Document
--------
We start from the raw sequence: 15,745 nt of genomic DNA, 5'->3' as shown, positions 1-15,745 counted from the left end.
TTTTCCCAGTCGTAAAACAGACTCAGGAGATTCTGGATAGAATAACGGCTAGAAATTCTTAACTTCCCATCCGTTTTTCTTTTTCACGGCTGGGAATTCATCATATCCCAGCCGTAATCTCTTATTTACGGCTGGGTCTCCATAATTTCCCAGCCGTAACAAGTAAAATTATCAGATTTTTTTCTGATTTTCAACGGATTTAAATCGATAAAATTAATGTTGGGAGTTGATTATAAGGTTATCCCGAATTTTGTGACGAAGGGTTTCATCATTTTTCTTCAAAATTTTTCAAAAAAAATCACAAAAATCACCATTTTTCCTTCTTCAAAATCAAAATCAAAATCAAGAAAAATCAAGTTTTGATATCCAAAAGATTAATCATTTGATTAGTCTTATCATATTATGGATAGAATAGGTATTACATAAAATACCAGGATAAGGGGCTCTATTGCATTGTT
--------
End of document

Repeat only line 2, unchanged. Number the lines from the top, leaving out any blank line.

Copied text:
TTTTCCCAGTCGTAAAACAGACTCAGGAGATTCTGGATAGAATAACGGCTAGAAATTCTTAACTTCCCATCCGTTTTTCTTTTTCACGGCTGGGAATTCATCATATCCCAGCCGTAATCTCTTATTTACGGCTGGGTCTCCATAATTTCCCAGCCGTAACAAGTAAAATTATCAGATTTTTTTCTGATTTTCAACGGATTTAAATCGATAAAATTAATGTTGGGAGTTGATTATAAGGTTATCCCGAATTTTGTGACGAAGGGTTTCATCATTTTTCTTCAAAATTTTTCAAAAAAAATCACAAAAATCACCATTTTTCCTTCTTCAAAATCAAAATCAAAATCAAGAAAAATCAAGTTTTGATATCCAAAAGATTAATCATTTGATTAGTCTTATCATATTATGGATAGAATAGGTATTACATAAAATACCAGGATAAGGGGCTCTATTGCATTGTT